Jayston is a fine actor, whom I saw often in BBC dramas. He gets the nuances and idiosyncrasies of British upper class speech perfectly, as well as the other characters that Le Carre creates so vividly.

2 of 2 people found this review helpful

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a great cap to Smiley series

I went through all the Smiley novels in a couple weeks and was never bored. Smiley is a great character, very human and troubled but a little brilliant like Sherlock or Poirot. This is a set of short stories, some lengthy, concerning various missions mainly remembered by the other character who is listening to Smiley talk to a group of students but each story is in itself a little gem and as with series deals with much more than just the "spy" aspects. the people are very real and human and suffering and you feel for many of them even if they are on the "wrong" side. looking forward to more LeCarre.

2 of 2 people found this review helpful

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Worth it if you've read all that come before

Is there anything you would change about this book?

This one is really good but not as a stand alone, the short story format of this book is quite different than the others, but if you're already in love with Smiley's world...it's an extra dollop of whip cream on top to indulge in. Jayston is truly gifted and so consistent throughout all the books.

1 of 1 people found this review helpful

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Best listen in the past ten years !

This Cold Warrior was mesmerized by the tales of moral ambiguity ; especially the stand alone short stories in Parts 8 and Ten.

1 of 1 people found this review helpful

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exceptional

Gripping and widely varied short stories masterfully interwoven into the "Smiley" universe.
Eccentric (and often poignantly tragic) characters are sensitively and subtley portrayed against the backdrop of the intelligence community and it's surreal mode of life.

1 of 1 people found this review helpful

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A Fun Read

I enjoyed this book. The way le Carre can so easily get into the mind of his characters.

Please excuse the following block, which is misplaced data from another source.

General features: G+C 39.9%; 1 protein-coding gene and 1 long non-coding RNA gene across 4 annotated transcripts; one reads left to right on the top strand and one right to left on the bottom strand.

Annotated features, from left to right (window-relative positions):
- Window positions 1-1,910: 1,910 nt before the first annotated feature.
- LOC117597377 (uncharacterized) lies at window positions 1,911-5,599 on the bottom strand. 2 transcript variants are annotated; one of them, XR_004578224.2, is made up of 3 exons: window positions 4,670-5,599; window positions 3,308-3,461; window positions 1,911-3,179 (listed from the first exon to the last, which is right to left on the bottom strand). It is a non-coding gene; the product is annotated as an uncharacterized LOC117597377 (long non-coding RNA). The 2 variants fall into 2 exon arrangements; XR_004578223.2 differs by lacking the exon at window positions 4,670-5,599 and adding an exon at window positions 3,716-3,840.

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  • Linda
  • Bowie, MD, United States
  • 07-29-18

George Smiley Regales The Nursury With his Past

You must read the entire set of books about George Smiley before reading this one. This is a collection of stories about George Smiley told by George Smiley when he agrees to give a lecture at Ned’s class of potential future spies, known as The Nursury. George shows up and is introduced by Ned to the class of boys and girls (girls only recently allowed to join the ‘elite’ group of spies to be). You must know the characters and the stories about Smiley to understand this book. I must admit that after finishing the book I had to go back and listen to the first chapter to remind myself of how the book had begun. le Carre is a master of espionage. He is the watcher of the entire British network and add nuances that make it very complicated and shed light on the entire British system and how the spies see themselves as the top echelon of British pecking orders. This is a great novel and one every fan of espionage must read BUT only in the order of publication. These are so nuanced that the avid reader will enjoy them over and over again. I’m sure that I will be listening to Michael Jayston narrate these stories several more times. There is that much new to hear because you can’t possible remember it all. The accents of the different spies and their mistresses and mistakes. So, buy the complete set of 9 Smiley books and put your feet up in front of the fire and enjoy the British espionage and Russian counter intelligence at its best.